On the way to seven national titles, 34 B1G championships, and the sixth-most wins in college football history (837), Ohio State fans have seen literally dozens of truly special single-season offensive performances turned in by Buckeye greats.
Reflecting on some of those special performances during a hops-fueled debate a few weeks back, myself and a couple buddies were trying to determine exactly which Buckeye of the modern era (loosely defined as 1970 to today) indeed had the most dominant offensive season.
As you're no doubt aware from your own friendly debates, comparing players across different eras, and even worse, trying to compare a quarterback's single-season greatness to a running back's domination to a receiver's majestic season is an exercise in futility.
Last week, in an effort to identify, by skill position, exactly which Buckeye greats had the most transcendent single-season offensive performance, I took a look at the running backs and my unscientific evaluation determined Eddie George's 1995 Heisman campaign was the single-greatest individual season for a ball carrier, nudging the sensational 1984 exploits of Keith Byars by a nose of the football.
Today, the wide receivers are on the clock, and next week I'll finish up with the quarterbacks.
With only four receivers in the history of Ohio State putting up at least 1,000 receiving yards in a single season, it was pretty easy to whittle the group to a final four of David Boston 1998, Terry Glenn 1995, Cris Carter 1986 and Michael Jenkins 2002.
Jenkins was a big-play machine during the magical championship season of 2002. Beyond the clutch plays, his efforts that year produced the fifth-most receptions and fourth-most yards in school history. Remarkably, that wasn't enough to be a finalist.
Carter was as acrobatic and as sure-handed as they come and at the time, his '86 campaign was unquestionably the finest season a wide receiver had produced to that point. Becoming the first first-team All-American split-end in the history of Ohio State, Carter tallied what still stands as the third-most receptions in a season with 69 and receiving yards with 1,127. He put up five 100-yard games and his 11 touchdown catches are still good for fourth-most in a single-season in Columbus.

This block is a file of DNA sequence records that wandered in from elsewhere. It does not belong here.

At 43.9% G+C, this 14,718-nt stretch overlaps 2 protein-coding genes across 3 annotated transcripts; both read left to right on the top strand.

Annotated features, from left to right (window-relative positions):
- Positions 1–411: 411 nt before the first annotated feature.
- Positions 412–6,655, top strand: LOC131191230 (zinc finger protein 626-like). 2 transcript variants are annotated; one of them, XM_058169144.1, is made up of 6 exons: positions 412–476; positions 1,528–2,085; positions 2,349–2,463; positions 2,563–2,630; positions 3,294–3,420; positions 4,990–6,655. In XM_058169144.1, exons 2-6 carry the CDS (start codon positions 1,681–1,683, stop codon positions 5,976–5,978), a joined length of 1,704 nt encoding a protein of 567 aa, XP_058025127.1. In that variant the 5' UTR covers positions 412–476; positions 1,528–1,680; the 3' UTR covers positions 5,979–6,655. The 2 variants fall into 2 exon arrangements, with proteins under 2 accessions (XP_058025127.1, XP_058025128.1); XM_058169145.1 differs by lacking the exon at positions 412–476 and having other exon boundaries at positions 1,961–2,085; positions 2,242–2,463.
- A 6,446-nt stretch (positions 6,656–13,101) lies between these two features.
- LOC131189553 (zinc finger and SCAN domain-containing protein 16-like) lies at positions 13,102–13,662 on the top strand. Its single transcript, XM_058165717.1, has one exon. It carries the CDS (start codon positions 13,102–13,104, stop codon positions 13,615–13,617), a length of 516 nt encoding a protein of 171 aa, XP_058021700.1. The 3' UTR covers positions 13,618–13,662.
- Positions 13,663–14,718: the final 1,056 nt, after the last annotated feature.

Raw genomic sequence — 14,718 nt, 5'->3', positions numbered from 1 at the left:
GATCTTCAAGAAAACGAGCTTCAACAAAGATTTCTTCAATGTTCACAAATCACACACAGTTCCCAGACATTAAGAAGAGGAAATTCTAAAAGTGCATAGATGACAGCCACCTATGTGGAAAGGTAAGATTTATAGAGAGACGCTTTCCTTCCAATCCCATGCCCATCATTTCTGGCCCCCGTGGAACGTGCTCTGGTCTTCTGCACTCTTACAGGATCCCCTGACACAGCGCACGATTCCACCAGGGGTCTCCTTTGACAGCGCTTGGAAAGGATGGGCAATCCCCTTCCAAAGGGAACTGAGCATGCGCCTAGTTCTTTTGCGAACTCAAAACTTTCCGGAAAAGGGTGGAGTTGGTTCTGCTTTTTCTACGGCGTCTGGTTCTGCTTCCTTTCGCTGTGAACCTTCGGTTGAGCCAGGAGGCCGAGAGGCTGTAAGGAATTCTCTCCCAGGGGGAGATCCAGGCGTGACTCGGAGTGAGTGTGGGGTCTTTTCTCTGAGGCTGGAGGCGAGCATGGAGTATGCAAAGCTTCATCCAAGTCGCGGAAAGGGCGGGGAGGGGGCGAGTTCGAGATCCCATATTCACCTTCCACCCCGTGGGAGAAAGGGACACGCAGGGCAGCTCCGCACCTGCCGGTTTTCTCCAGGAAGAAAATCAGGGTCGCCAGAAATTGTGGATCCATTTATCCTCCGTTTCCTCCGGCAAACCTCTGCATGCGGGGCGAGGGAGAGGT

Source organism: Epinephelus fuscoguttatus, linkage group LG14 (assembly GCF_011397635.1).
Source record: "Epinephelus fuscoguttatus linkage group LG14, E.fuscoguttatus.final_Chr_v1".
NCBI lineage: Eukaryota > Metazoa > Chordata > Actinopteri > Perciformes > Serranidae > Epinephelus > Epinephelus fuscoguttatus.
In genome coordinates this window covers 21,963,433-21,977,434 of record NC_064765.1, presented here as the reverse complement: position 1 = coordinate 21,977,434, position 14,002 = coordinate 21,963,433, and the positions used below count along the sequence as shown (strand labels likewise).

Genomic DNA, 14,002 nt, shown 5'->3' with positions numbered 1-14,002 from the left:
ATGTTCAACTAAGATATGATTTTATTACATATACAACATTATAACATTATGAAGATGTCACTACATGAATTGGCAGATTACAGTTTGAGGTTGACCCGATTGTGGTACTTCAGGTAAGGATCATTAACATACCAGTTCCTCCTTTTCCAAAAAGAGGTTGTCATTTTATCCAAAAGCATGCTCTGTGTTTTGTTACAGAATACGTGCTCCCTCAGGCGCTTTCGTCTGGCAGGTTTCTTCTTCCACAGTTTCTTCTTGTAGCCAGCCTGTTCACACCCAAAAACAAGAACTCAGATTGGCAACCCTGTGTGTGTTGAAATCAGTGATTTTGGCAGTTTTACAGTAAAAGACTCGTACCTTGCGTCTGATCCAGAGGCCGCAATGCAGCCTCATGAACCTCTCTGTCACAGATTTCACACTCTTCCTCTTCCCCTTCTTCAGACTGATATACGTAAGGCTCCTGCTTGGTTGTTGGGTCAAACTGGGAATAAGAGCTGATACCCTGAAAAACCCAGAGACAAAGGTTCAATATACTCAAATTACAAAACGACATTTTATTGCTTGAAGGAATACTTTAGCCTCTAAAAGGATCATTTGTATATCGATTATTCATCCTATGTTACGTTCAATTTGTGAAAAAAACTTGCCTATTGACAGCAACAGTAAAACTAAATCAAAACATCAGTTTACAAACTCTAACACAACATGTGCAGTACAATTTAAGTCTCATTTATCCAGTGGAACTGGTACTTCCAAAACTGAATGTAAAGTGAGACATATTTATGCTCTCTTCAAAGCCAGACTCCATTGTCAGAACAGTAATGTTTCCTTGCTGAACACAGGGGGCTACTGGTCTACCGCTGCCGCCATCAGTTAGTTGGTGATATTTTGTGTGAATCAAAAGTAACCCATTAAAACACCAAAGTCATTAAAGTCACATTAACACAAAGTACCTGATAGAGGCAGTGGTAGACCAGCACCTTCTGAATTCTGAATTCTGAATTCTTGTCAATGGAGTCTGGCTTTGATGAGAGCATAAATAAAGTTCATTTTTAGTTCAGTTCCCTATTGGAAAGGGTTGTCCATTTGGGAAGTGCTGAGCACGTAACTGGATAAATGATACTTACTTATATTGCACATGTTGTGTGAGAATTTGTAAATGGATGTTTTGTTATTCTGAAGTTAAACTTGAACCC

Despite their clutch play and gaudy stats, I still can't rank Jenkins in '02 as any higher than fourth and though Carter became the scarlet-standard for future OSU receivers and eventually became one the top two or three receivers in the history of the NFL, his '86 season still falls short of the spectacular seasons turned in by Boston in '98 and Glenn in '95.
With that, let's examine the incredible years turned in by Boston and Glenn and try to decipher which one truly put up the most dominant single season in the history of Ohio State football.
A walk-on out of Brookhaven High School, Terry Glenn didn't appear destined for stardom. After a redshirt freshman season, Glenn totaled just 15 receptions in 20 games spanning the next two seasons, making his breakout '95 campaign all the more unbelievable.
With Bobby Hoying at the controls and Eddie in the backfield, the team wasn't exactly loaded at wideout with Glenn and Buster Tillman tabbed to handle the bulk of the load at wideout. Guys like Dimitrious Stanley and Dee Miller were on the roster but not ready to be factors, meaning TE Rickey Dudley and George out of the backfield would be counted on to supplement the passing game.
Glenn gave fans just a small taste of his big-play ability in a season-opening win over Boston College as he hauled in a 46-yard reception to set up a score and threw a block on Shawn Springs' sick 97-yard kickoff return, taking out two would-be tacklers, to spring the play.
After grabbing a touchdown catch in a big win over Washington the following week, Glenn seized the spotlight in a 54-14 dismantling of the Pitt Panthers.
In a record-setting day that saw Ohio State quarterbacks pass for a combined seven touchdowns, Glenn was the prime benefactor as he set the school record with a ridiculous 253 yards receiving, on nine catches, tying the school record for touchdown receptions in a game (4) in the process. With Eddie doing damage on the ground and Glenn through the air, the Buckeyes had two players now in the Heisman conversation.
Glenn would again put his big-play ability on display the following week as the Buckeyes took Notre Dame behind the woodshed, 45-26.
Ohio State struggled early, trailing 10-0, before Glenn hauled in a 10-yard slant to put OSU on the board. Later, after Notre Dame was forced to punt after a Dudley touchdown catch gave Ohio State a slim 21-20 lead, Glenn made arguably the play of the game.
Running a 10-yard hitch from the OSU 18-yard line, Glenn snagged a Hoying toss and split two defenders, including alleged speedster Allen Rossum, and raced untouched down the middle of the field for an 82-yard touchdown and a 28-20 Buckeye lead. For the game, Glenn totaled 128 yards on just four catches, good for a 32-yard average.
Continuing a brutal scheduling stretch, the Buckeyes invaded Happy Valley and Glenn again responded with nine catches for 175 yards and a pair of scores in a dramatic 28-25 win. Glenn would find the end zone once on just 55 yards receiving the following week in a typical physical battle at Wisconsin and haul in two more touchdown passes the next week against Purdue, giving him a then-school record 12 touchdown receptions – in only seven games.